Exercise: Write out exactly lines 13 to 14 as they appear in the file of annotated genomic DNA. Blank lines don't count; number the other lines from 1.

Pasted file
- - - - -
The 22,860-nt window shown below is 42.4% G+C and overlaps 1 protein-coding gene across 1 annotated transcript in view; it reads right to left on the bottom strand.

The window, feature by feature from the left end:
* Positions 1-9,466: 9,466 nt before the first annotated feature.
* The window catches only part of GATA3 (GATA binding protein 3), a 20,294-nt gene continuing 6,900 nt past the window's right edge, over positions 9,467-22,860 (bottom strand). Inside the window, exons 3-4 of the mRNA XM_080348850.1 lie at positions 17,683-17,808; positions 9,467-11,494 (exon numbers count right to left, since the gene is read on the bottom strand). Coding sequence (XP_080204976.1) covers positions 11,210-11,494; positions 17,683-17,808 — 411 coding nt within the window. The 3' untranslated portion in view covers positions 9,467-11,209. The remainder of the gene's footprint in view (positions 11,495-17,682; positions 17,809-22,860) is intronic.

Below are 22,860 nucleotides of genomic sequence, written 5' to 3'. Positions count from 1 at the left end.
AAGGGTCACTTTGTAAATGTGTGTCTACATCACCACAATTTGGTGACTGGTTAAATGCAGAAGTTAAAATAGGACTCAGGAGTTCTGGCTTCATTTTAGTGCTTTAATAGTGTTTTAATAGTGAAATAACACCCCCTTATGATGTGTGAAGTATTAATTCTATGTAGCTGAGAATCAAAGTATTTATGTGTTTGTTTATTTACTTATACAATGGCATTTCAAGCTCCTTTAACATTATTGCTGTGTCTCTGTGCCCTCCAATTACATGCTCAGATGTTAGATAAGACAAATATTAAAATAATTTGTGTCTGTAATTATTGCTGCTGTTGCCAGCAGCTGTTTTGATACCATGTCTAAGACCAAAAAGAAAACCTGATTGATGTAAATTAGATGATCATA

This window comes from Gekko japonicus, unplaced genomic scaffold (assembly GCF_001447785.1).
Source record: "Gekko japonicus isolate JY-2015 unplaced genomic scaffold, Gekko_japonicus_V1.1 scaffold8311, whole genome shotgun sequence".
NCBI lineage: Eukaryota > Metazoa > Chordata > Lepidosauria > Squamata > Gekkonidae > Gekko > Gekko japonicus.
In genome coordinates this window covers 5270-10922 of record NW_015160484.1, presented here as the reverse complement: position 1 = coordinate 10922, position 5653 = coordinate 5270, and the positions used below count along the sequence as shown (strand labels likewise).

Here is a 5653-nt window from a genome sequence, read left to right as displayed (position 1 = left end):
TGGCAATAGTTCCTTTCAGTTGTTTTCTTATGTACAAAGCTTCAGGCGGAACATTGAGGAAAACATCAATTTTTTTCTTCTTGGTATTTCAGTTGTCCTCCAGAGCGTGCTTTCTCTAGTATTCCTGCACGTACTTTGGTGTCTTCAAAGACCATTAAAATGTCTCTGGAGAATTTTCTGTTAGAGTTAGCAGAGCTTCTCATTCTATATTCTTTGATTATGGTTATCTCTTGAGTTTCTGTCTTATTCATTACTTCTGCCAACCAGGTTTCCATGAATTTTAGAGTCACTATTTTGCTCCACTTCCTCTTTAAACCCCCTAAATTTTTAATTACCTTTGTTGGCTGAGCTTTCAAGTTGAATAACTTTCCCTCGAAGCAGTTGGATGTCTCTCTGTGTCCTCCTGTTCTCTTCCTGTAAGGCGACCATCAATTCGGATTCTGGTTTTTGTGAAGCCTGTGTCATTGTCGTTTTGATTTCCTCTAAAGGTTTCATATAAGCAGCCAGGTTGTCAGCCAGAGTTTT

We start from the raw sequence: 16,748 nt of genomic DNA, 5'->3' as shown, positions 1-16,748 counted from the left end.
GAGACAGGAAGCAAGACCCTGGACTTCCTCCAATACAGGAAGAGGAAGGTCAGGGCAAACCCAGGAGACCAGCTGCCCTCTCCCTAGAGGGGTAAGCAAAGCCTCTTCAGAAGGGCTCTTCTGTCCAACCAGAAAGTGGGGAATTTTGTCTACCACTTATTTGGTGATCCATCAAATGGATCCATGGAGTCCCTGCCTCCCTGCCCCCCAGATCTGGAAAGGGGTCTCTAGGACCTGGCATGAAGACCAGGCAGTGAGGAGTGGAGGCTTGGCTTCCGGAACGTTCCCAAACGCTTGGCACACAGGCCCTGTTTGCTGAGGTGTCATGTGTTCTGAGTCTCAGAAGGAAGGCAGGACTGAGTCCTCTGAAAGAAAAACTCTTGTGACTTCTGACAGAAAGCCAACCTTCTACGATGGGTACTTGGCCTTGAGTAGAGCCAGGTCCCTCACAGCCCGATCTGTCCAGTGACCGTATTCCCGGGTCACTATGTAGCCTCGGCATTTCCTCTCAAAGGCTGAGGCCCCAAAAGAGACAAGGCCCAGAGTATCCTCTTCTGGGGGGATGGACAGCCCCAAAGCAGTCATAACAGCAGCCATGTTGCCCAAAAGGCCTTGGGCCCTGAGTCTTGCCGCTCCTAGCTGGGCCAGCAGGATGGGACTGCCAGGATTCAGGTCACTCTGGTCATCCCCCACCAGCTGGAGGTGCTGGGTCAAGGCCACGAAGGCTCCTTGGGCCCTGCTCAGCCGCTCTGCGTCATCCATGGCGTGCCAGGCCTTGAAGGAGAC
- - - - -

We start from the raw sequence: 16,748 nt of genomic DNA, 5'->3' as shown, positions 1-16,748 counted from the left end.
GAGACAGGAAGCAAGACCCTGGACTTCCTCCAATACAGGAAGAGGAAGGTCAGGGCAAACCCAGGAGACCAGCTGCCCTCTCCCTAGAGGGGTAAGCAAAGCCTCTTCAGAAGGGCTCTTCTGTCCAACCAGAAAGTGGGGAATTTTGTCTACCACTTATTTGGTGATCCATCAAATGGATCCATGGAGTCCCTGCCTCCCTGCCCCCCAGATCTGGAAAGGGGTCTCTAGGACCTGGCATGAAGACCAGGCAGTGAGGAGTGGAGGCTTGGCTTCCGGAACGTTCCCAAACGCTTGGCACACAGGCCCTGTTTGCTGAGGTGTCATGTGTTCTGAGTCTCAGAAGGAAGGCAGGACTGAGTCCTCTGAAAGAAAAACTCTTGTGACTTCTGACAGAAAGCCAACCTTCTACGATGGGTACTTGGCCTTGAGTAGAGCCAGGTCCCTCACAGCCCGATCTGTCCAGTGACCGTATTCCCGGGTCACTATGTAGCCTCGGCATTTCCTCTCAAAGGCTGAGGCCCCAAAAGAGACAAGGCCCAGAGTATCCTCTTCTGGGGGGATGGACAGCCCCAAAGCAGTCATAACAGCAGCCATGTTGCCCAAAAGGCCTTGGGCCCTGAGTCTTGCCGCTCCTAGCTGGGCCAGCAGGATGGGACTGCCAGGATTCAGGTCACTCTGGTCATCCCCCACCAGCTGGAGGTGCTGGGTCAAGGCCACGAAGGCTCCTTGGGCCCTGCTCAGCCGCTCTGCGTCATCCATGGCGTGCCAGGCCTTGAAGGAGAC